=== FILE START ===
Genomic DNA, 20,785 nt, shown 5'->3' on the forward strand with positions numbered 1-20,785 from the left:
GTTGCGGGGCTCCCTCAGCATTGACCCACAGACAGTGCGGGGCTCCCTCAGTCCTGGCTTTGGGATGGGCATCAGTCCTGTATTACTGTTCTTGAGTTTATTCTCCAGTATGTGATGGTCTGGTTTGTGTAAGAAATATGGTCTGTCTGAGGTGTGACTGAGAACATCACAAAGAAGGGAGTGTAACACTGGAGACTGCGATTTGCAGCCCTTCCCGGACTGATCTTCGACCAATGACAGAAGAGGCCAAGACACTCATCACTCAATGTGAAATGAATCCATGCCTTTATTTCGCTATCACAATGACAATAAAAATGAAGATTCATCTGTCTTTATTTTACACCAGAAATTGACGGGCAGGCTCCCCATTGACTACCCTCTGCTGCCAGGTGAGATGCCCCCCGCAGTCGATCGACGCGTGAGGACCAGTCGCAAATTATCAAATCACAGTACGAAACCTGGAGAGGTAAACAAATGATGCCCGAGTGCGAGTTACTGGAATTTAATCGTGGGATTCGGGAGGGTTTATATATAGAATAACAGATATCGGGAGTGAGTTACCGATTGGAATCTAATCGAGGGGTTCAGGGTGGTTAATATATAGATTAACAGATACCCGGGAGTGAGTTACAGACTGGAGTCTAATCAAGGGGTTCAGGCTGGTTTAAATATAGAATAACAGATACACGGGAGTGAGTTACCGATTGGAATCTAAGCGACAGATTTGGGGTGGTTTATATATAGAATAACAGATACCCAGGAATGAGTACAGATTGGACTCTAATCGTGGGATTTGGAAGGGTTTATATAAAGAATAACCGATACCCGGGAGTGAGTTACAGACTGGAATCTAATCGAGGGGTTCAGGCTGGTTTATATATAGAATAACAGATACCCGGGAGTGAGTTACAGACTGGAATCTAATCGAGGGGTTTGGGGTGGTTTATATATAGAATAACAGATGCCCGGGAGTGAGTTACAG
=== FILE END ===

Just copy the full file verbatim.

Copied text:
Genomic DNA, 20,785 nt, shown 5'->3' on the forward strand with positions numbered 1-20,785 from the left:
GTTGCGGGGCTCCCTCAGCATTGACCCACAGACAGTGCGGGGCTCCCTCAGTCCTGGCTTTGGGATGGGCATCAGTCCTGTATTACTGTTCTTGAGTTTATTCTCCAGTATGTGATGGTCTGGTTTGTGTAAGAAATATGGTCTGTCTGAGGTGTGACTGAGAACATCACAAAGAAGGGAGTGTAACACTGGAGACTGCGATTTGCAGCCCTTCCCGGACTGATCTTCGACCAATGACAGAAGAGGCCAAGACACTCATCACTCAATGTGAAATGAATCCATGCCTTTATTTCGCTATCACAATGACAATAAAAATGAAGATTCATCTGTCTTTATTTTACACCAGAAATTGACGGGCAGGCTCCCCATTGACTACCCTCTGCTGCCAGGTGAGATGCCCCCCGCAGTCGATCGACGCGTGAGGACCAGTCGCAAATTATCAAATCACAGTACGAAACCTGGAGAGGTAAACAAATGATGCCCGAGTGCGAGTTACTGGAATTTAATCGTGGGATTCGGGAGGGTTTATATATAGAATAACAGATATCGGGAGTGAGTTACCGATTGGAATCTAATCGAGGGGTTCAGGGTGGTTAATATATAGATTAACAGATACCCGGGAGTGAGTTACAGACTGGAGTCTAATCAAGGGGTTCAGGCTGGTTTAAATATAGAATAACAGATACACGGGAGTGAGTTACCGATTGGAATCTAAGCGACAGATTTGGGGTGGTTTATATATAGAATAACAGATACCCAGGAATGAGTACAGATTGGACTCTAATCGTGGGATTTGGAAGGGTTTATATAAAGAATAACCGATACCCGGGAGTGAGTTACAGACTGGAATCTAATCGAGGGGTTCAGGCTGGTTTATATATAGAATAACAGATACCCGGGAGTGAGTTACAGACTGGAATCTAATCGAGGGGTTTGGGGTGGTTTATATATAGAATAACAGATGCCCGGGAGTGAGTTACAG